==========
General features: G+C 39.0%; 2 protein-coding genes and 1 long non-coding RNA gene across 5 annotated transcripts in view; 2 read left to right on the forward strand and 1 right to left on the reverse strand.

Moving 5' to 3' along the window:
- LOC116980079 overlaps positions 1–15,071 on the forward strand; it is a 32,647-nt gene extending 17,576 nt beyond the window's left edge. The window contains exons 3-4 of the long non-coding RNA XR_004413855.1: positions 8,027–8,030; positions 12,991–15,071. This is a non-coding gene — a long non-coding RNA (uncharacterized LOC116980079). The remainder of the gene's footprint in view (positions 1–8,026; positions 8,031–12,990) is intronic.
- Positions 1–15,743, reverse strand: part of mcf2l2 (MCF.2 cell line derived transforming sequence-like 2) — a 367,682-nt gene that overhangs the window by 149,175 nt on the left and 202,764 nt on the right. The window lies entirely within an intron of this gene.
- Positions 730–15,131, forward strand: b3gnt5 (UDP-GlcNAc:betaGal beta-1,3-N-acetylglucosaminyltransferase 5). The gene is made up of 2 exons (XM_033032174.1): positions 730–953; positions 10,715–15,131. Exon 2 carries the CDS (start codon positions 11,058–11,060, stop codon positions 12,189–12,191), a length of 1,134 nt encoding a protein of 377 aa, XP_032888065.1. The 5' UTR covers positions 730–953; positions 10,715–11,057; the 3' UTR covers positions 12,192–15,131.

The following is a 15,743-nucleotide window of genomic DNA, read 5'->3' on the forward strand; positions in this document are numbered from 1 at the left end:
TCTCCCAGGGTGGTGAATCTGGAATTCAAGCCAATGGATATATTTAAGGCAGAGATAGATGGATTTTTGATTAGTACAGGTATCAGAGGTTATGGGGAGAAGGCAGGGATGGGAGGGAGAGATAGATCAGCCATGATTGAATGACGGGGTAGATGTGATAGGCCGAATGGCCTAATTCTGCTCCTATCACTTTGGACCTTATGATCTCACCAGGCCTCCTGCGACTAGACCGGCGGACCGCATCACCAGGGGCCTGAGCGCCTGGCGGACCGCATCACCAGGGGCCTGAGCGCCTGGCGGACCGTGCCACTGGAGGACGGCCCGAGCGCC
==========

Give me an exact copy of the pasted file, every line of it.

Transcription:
General features: G+C 39.0%; 2 protein-coding genes and 1 long non-coding RNA gene across 5 annotated transcripts in view; 2 read left to right on the forward strand and 1 right to left on the reverse strand.

Moving 5' to 3' along the window:
- LOC116980079 overlaps positions 1–15,071 on the forward strand; it is a 32,647-nt gene extending 17,576 nt beyond the window's left edge. The window contains exons 3-4 of the long non-coding RNA XR_004413855.1: positions 8,027–8,030; positions 12,991–15,071. This is a non-coding gene — a long non-coding RNA (uncharacterized LOC116980079). The remainder of the gene's footprint in view (positions 1–8,026; positions 8,031–12,990) is intronic.
- Positions 1–15,743, reverse strand: part of mcf2l2 (MCF.2 cell line derived transforming sequence-like 2) — a 367,682-nt gene that overhangs the window by 149,175 nt on the left and 202,764 nt on the right. The window lies entirely within an intron of this gene.
- Positions 730–15,131, forward strand: b3gnt5 (UDP-GlcNAc:betaGal beta-1,3-N-acetylglucosaminyltransferase 5). The gene is made up of 2 exons (XM_033032174.1): positions 730–953; positions 10,715–15,131. Exon 2 carries the CDS (start codon positions 11,058–11,060, stop codon positions 12,189–12,191), a length of 1,134 nt encoding a protein of 377 aa, XP_032888065.1. The 5' UTR covers positions 730–953; positions 10,715–11,057; the 3' UTR covers positions 12,192–15,131.

The following is a 15,743-nucleotide window of genomic DNA, read 5'->3' on the forward strand; positions in this document are numbered from 1 at the left end:
TCTCCCAGGGTGGTGAATCTGGAATTCAAGCCAATGGATATATTTAAGGCAGAGATAGATGGATTTTTGATTAGTACAGGTATCAGAGGTTATGGGGAGAAGGCAGGGATGGGAGGGAGAGATAGATCAGCCATGATTGAATGACGGGGTAGATGTGATAGGCCGAATGGCCTAATTCTGCTCCTATCACTTTGGACCTTATGATCTCACCAGGCCTCCTGCGACTAGACCGGCGGACCGCATCACCAGGGGCCTGAGCGCCTGGCGGACCGCATCACCAGGGGCCTGAGCGCCTGGCGGACCGTGCCACTGGAGGACGGCCCGAGCGCC